Jackson Square is smack downstage center of Vieux Carré, a streetcar stop in the middle of the French Quarter. It’s an 18th-century parade ground/execution spot, just south of the alley where duels were fought, Cajun-style—to the death. The square is lined with shoppes and boutiques, but its main attraction is the buskers: dancers with boom boxes, folksingers with guitars and fiddles, artists who take appointments from patrons to do chalk portraits against the black wrought-iron or brick buildings of the square, living gold statues that bow ever so slightly from their perches and smile with the precision of practiced coquettes, and every manner of divination known to man, woman, and goddess. There are tarot-card readers, palmists, astrologers, past-life regressionists, Native American shamans, voodoo diviners, and other psychics all with painted signs and props to prove it. Betty—a sign promised that she was an authentic Gypsy—gave me a palm reading that was surprisingly accurate. She looked the part, and I wanted to believe.

Shopping, history, and architecture are great, but I also came to New Orleans for the food and the voodoo. I skipped the obvious restaurants like Emeril’s or Arnaud’s (budget was the main concern) and avoided anything that smacked of multinational chain, but it proved impossible not to find good food inexpensively. From “po’ boys” (subs on french bread) to jambalaya to airy beignets (sugar dough the consistency of air) and “king cakes” (crack to those who love pastry). The two of us ate Cajun or Creole fare and drank for under $30 a meal, and I like to tip.

With local author Anne Rice’s occult franchise and the many voodoo legends set in New Orleans, a walking tour of one of the many aboveground cemeteries is a must. Touring the New Orleans Historic Voodoo Museum and buying a gris-gris bag for protection against demons, accountants, lawyers, ex-wives and other evil entities are musts, too. Voodoo is in the great American melting-pot tradition: It borrows from many religions, cultures and countries, combining pagan beliefs with Catholicism, minus the overhead of a central office. I went on a tour of haunted New Orleans and Saint Louis Cemetery No. 1. There are a half-dozen different companies offering tours twice a day. All offer their tours before the dusk closing times, and all give the same advice: Stay together. (It’s not out of fear of ghosts or voodoo, but out of fear of the neighborhood that borders the cemetery just north of Vieux Carré.)

St. Louis Cemetery No. 1 is frighteningly confusing with its painted white vaults, marble tombs and de facto ovens—some of the lower-class vaults were one-person baking crematoriums, which could only be opened a year and a day after a person was buried, which, given the climate, resulted in a pile of ashes which were conveniently pushed to the back of the vault to make room for the new arrival. People were put in these aboveground eternal houses in no order. Alien crop mazes are easier to follow. Without the tours, a person could get seriously lost. One white angel looks like another, though the guide did point out the one where Peter Fonda had his improvised acid trip in the film Easy Rider. The tours all show off the local sights, making references to Rice’s books or local luminaries therein interred, explain why aboveground entombment flourished—it wasn’t strictly from the frequent flooding of the Mississippi, but out of the Spanish custom of aboveground body disposal—and show off the decaying cemetery. There’s even a broken vault where the curious or morbid can stoop over and see bones. (Bones look dark gray in a broken vault.)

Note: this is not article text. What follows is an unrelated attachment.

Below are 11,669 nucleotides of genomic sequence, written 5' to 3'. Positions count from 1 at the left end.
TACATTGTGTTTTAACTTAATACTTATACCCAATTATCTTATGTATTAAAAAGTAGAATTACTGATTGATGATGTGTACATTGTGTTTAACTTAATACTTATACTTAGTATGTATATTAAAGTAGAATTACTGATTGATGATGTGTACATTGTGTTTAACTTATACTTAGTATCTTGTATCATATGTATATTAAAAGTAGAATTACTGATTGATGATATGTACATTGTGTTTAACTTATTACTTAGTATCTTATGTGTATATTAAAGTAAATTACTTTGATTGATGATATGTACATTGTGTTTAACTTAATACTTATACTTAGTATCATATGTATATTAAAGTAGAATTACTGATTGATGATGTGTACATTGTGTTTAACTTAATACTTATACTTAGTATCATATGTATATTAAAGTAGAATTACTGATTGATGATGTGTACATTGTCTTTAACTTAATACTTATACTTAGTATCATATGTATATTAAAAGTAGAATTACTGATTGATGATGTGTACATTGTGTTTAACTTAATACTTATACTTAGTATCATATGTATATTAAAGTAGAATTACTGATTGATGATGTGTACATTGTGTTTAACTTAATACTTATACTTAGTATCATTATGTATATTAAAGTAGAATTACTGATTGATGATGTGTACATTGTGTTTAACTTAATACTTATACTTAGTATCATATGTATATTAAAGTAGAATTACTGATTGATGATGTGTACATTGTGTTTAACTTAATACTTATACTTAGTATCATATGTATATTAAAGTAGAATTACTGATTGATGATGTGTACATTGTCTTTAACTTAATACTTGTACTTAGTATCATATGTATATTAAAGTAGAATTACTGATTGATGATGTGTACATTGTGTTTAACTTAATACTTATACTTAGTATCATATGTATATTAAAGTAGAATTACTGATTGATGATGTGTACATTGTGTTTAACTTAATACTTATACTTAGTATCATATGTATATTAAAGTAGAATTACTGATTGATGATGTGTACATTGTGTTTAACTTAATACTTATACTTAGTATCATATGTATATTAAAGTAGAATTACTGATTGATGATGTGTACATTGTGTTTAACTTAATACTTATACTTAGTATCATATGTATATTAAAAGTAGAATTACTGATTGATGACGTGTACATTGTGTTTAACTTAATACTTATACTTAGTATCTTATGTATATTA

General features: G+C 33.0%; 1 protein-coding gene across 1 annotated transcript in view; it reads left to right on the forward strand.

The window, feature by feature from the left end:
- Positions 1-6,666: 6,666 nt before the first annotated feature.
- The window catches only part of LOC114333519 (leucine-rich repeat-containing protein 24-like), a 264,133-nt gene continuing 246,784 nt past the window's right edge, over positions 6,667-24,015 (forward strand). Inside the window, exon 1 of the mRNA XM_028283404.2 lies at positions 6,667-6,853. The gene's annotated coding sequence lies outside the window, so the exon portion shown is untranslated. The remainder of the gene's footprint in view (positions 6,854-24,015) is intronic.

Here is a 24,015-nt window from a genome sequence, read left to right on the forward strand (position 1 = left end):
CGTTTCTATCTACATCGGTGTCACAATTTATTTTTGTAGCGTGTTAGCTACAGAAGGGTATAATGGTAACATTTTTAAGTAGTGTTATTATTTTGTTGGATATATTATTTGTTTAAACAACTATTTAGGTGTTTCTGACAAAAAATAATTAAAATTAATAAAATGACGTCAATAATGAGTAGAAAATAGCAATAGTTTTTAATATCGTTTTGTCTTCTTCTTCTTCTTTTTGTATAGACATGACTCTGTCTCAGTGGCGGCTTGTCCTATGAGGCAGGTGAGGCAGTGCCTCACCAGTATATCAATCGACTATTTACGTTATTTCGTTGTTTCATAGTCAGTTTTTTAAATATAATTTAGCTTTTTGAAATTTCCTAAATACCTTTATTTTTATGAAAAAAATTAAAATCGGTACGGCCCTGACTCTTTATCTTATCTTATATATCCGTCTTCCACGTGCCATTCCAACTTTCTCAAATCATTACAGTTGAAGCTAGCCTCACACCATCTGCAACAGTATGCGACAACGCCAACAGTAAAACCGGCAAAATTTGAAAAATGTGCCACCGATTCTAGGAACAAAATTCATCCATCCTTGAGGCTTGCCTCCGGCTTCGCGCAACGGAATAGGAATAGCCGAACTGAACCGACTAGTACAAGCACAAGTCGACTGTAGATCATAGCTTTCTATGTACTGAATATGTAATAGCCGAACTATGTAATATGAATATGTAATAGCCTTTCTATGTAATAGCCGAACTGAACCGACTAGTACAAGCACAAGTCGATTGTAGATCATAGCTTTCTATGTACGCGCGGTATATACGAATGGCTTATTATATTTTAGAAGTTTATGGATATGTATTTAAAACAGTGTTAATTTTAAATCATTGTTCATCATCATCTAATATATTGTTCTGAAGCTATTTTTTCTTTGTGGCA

But the highlight of the tours, where all of them climax, is what the tour guide told us was the second-most-visited grave in America after Elvis: Marie Laveau, the Queen of New Orleans Voodoo. Visitors to the white box of Laveau see numerous Xs scratched on the walls, a plaque from the Roman Catholic Church reading “Marie Laveau,” and numerous offerings—“Liquor, food, or money. What everyone needs,” the guide told us. Elvis couldn’t have said it better, and Laveau’s grave has as solemn an air as New Orleans allows. I made my wish, made my marks with my finger—the guide explains that some guides take photos of people desecrating the grave by scratching—and left my offerings. For my prayer to come true, I have to return to see if my offerings have been accepted. As tourist traps go, this is a winner.